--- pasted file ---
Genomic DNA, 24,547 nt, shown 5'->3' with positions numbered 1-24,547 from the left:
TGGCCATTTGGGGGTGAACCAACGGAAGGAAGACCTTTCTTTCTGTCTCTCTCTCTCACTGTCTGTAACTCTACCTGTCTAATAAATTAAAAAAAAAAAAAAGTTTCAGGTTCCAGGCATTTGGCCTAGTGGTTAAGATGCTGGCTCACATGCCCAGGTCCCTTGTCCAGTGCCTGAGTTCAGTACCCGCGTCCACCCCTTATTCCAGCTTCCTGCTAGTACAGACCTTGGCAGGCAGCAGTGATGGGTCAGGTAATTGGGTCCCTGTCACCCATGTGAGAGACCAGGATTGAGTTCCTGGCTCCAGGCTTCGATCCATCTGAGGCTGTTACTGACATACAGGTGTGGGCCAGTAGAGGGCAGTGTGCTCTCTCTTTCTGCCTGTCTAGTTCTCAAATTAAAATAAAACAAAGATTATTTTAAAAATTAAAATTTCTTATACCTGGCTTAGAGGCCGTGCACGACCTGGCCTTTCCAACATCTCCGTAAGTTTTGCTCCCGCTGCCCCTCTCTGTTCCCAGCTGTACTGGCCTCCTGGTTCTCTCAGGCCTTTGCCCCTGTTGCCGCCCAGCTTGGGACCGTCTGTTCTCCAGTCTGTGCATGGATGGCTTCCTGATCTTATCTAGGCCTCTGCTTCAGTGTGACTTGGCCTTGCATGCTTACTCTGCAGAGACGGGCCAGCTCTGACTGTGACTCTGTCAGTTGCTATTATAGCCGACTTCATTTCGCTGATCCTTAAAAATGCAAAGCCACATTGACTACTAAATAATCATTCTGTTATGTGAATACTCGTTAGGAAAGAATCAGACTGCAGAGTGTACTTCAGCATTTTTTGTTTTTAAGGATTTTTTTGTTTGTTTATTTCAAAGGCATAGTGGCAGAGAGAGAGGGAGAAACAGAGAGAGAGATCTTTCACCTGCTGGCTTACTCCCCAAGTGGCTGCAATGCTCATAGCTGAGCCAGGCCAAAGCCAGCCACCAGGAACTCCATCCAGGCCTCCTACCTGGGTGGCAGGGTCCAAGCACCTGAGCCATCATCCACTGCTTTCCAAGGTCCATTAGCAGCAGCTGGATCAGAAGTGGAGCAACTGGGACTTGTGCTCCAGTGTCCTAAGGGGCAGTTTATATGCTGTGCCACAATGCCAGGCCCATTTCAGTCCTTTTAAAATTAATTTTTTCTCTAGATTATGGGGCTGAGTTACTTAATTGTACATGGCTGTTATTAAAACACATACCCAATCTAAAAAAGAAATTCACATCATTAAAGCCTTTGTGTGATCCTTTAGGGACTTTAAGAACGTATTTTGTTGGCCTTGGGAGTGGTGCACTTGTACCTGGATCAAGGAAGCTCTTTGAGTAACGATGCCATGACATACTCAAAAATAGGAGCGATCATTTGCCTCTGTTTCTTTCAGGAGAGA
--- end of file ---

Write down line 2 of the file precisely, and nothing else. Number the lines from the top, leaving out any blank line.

TGGCCATTTGGGGGTGAACCAACGGAAGGAAGACCTTTCTTTCTGTCTCTCTCTCTCACTGTCTGTAACTCTACCTGTCTAATAAATTAAAAAAAAAAAAAAGTTTCAGGTTCCAGGCATTTGGCCTAGTGGTTAAGATGCTGGCTCACATGCCCAGGTCCCTTGTCCAGTGCCTGAGTTCAGTACCCGCGTCCACCCCTTATTCCAGCTTCCTGCTAGTACAGACCTTGGCAGGCAGCAGTGATGGGTCAGGTAATTGGGTCCCTGTCACCCATGTGAGAGACCAGGATTGAGTTCCTGGCTCCAGGCTTCGATCCATCTGAGGCTGTTACTGACATACAGGTGTGGGCCAGTAGAGGGCAGTGTGCTCTCTCTTTCTGCCTGTCTAGTTCTCAAATTAAAATAAAACAAAGATTATTTTAAAAATTAAAATTTCTTATACCTGGCTTAGAGGCCGTGCACGACCTGGCCTTTCCAACATCTCCGTAAGTTTTGCTCCCGCTGCCCCTCTCTGTTCCCAGCTGTACTGGCCTCCTGGTTCTCTCAGGCCTTTGCCCCTGTTGCCGCCCAGCTTGGGACCGTCTGTTCTCCAGTCTGTGCATGGATGGCTTCCTGATCTTATCTAGGCCTCTGCTTCAGTGTGACTTGGCCTTGCATGCTTACTCTGCAGAGACGGGCCAGCTCTGACTGTGACTCTGTCAGTTGCTATTATAGCCGACTTCATTTCGCTGATCCTTAAAAATGCAAAGCCACATTGACTACTAAATAATCATTCTGTTATGTGAATACTCGTTAGGAAAGAATCAGACTGCAGAGTGTACTTCAGCATTTTTTGTTTTTAAGGATTTTTTTGTTTGTTTATTTCAAAGGCATAGTGGCAGAGAGAGAGGGAGAAACAGAGAGAGAGATCTTTCACCTGCTGGCTTACTCCCCAAGTGGCTGCAATGCTCATAGCTGAGCCAGGCCAAAGCCAGCCACCAGGAACTCCATCCAGGCCTCCTACCTGGGTGGCAGGGTCCAAGCACCTGAGCCATCATCCACTGCTTTCCAAGGTCCATTAGCAGCAGCTGGATCAGAAGTGGAGCAACTGGGACTTGTGCTCCAGTGTCCTAAGGGGCAGTTTATATGCTGTGCCACAATGCCAGGCCCATTTCAGTCCTTTTAAAATTAATTTTTTCTCTAGATTATGGGGCTGAGTTACTTAATTGTACATGGCTGTTATTAAAACACATACCCAATCTAAAAAAGAAATTCACATCATTAAAGCCTTTGTGTGATCCTTTAGGGACTTTAAGAACGTATTTTGTTGGCCTTGGGAGTGGTGCACTTGTACCTGGATCAAGGAAGCTCTTTGAGTAACGATGCCATGACATACTCAAAAATAGGAGCGATCATTTGCCTCTGTTTCTTTCAGGAGAGA